… and which candidate is more like JC. (BTW there are very real and interesting historical questions about Jesus’ ethnicity that are usually very poorly handled. This story is actually about modern social issues and contemporary politics.) I like the contrast put forward:
Less remarked are the differences in how the color of Christ pertains to each candidate’s campaign. Ever since videos emerged in 2008 of the Rev. Jeremiah Wright shouting “God damn America” and “Jesus was a poor black man,” Obama has been attacked for the words of his Chicago pastor. The Jesus of Wright’s black-liberation theology is too incendiary for many voters, black and white. (Surveys show that very few African-American churchgoers think of Jesus as black, and that many whites are affronted by the idea.) At the same time, Obama has been presented in rhetoric and imagery as a Christ-like figure who can redeem the nation and world (sometimes portrayed with a crown of thorns, sometimes riding on a donkey). This black savior is a fellow sufferer.
By contrast, Romney, whose religion is so very much a part of his life, has experienced few questions about the many whitened images of Jesus in Mormon art. Although European and American artists have commonly depicted Jesus as white, Mormons were among the first Americans to give him blue eyes, and their theology has a particular focus on the body—they believe that Jesus still has the same physical body he had 2,000 years ago. Even though the Christus was first placed in Salt Lake City just a few years before Romney entered Brigham Young University, there has been no public debate over the race of the candidate’s Christ. Of course, no one has compared Romney to Jesus, either.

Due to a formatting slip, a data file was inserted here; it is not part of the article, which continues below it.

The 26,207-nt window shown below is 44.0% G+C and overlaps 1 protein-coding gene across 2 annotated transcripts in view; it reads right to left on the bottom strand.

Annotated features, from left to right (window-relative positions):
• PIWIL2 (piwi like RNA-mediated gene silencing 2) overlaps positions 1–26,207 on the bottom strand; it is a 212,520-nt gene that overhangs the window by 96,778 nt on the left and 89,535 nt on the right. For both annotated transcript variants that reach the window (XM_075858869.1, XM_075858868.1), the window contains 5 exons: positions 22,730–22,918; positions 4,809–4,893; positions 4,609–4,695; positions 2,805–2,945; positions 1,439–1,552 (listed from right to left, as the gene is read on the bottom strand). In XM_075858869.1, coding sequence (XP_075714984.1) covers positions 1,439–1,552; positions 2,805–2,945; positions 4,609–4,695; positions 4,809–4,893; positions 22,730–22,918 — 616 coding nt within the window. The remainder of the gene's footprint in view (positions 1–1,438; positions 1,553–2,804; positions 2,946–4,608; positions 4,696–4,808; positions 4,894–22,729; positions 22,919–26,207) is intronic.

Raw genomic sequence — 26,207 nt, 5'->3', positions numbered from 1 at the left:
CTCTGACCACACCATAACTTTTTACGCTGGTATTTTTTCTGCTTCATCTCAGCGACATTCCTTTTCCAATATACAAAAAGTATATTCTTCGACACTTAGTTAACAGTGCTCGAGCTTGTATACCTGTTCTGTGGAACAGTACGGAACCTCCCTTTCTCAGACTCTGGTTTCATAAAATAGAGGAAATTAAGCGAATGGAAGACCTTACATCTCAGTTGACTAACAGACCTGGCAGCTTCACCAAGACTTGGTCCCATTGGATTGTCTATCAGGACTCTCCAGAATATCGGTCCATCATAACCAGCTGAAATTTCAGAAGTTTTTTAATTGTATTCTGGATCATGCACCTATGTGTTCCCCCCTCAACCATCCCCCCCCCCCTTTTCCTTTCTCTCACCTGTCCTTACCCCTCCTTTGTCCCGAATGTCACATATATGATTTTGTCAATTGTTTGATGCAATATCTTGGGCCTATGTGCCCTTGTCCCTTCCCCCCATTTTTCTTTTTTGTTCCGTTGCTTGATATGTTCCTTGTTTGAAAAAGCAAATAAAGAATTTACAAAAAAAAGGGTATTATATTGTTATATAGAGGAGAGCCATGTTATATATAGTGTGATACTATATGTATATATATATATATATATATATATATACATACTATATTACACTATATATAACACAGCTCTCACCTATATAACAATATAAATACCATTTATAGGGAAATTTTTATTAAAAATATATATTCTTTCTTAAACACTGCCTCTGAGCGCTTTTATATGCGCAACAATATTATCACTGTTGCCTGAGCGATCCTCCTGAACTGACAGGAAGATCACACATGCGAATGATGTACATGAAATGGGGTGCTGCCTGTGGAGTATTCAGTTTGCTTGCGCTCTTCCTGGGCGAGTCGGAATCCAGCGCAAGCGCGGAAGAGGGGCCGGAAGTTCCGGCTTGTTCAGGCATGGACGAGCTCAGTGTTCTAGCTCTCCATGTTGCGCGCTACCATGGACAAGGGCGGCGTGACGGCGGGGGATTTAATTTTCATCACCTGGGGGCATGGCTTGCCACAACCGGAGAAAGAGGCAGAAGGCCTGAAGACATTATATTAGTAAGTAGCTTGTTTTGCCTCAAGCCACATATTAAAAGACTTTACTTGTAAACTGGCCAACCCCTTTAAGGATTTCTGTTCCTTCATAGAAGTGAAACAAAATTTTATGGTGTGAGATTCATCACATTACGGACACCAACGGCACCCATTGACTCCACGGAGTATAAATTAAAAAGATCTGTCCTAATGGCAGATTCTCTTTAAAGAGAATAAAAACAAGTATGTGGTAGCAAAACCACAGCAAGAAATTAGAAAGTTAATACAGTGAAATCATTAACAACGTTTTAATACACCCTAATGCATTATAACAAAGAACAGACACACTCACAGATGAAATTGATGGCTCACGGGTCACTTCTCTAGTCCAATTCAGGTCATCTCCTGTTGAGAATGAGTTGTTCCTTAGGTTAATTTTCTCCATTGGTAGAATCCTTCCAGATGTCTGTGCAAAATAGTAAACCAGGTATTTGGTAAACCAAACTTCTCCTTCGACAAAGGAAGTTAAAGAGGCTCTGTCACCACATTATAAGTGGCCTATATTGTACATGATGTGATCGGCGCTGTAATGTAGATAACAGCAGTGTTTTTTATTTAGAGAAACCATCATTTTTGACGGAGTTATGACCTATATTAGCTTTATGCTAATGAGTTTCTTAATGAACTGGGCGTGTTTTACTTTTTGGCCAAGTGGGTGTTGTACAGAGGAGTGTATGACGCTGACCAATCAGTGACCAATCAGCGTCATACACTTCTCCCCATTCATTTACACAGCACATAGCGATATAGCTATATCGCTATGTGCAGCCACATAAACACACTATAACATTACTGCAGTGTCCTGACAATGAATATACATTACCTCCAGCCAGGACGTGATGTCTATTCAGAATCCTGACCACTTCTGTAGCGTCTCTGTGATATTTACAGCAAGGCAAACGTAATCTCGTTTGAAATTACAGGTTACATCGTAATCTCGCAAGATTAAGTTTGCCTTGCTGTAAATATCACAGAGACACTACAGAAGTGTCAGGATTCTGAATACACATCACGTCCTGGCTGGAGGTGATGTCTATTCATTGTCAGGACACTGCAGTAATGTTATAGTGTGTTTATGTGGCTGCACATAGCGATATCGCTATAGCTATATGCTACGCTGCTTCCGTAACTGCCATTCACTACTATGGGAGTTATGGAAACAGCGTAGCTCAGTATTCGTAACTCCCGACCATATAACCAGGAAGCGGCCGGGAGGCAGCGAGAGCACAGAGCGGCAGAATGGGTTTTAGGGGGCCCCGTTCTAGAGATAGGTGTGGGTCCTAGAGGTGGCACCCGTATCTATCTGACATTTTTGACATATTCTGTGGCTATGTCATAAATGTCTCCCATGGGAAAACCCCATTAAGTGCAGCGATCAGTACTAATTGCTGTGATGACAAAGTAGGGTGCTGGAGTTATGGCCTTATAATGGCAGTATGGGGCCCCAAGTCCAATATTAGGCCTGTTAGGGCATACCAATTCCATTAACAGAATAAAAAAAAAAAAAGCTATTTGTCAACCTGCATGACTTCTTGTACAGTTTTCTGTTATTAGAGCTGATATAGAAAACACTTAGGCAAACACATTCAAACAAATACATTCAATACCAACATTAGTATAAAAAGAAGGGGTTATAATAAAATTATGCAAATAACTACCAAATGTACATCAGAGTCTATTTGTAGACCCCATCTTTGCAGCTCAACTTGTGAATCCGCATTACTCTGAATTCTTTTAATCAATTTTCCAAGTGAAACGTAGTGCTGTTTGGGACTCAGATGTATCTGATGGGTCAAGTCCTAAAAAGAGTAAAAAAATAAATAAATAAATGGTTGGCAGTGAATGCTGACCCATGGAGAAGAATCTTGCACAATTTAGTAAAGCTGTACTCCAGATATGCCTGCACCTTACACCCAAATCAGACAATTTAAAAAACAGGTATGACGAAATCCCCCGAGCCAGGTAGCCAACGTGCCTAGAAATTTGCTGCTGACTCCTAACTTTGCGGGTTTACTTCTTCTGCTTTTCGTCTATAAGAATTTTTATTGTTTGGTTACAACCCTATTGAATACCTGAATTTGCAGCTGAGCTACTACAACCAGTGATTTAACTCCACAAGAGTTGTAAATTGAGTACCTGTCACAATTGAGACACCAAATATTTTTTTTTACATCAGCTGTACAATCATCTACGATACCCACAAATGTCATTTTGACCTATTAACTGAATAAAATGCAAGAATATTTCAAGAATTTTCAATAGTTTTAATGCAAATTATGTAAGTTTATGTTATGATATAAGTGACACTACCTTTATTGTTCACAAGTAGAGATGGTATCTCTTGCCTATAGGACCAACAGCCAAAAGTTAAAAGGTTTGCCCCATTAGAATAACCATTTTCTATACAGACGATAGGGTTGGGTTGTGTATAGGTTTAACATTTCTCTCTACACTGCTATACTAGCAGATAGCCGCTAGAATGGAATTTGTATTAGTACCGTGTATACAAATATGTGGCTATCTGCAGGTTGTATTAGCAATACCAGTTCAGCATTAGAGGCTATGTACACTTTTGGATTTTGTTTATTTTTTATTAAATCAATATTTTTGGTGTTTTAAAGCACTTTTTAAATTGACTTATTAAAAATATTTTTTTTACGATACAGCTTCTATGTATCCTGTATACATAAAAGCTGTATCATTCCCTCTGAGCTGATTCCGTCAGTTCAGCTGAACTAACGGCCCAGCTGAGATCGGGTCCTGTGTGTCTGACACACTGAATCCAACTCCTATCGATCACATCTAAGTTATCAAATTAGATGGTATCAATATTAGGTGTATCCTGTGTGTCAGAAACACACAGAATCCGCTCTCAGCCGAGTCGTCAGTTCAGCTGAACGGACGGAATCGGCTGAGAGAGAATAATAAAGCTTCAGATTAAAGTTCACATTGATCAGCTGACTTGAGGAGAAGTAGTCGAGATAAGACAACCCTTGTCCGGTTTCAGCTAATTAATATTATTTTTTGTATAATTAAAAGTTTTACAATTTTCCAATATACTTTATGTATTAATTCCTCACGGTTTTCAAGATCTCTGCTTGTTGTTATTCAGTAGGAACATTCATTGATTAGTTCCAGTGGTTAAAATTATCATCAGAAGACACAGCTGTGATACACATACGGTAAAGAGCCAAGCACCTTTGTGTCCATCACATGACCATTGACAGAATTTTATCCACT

Be sure to read the whole thing for a fairly good summary of US history of envisioning Jesus: The Contested Color of Christ – The Chronicle Review – The Chronicle of Higher Education.
One thought on “Forget about Jesus’ wife, let’s talk about his color”
The quote that really struck me was:
I know many on the right have identified what they thought were (un)intentional framing of photographs and the like, but has this ever been presented as a heartfelt view? Are there people that view him as a “black savior” or even as (the) Messiah? I would love to know of references…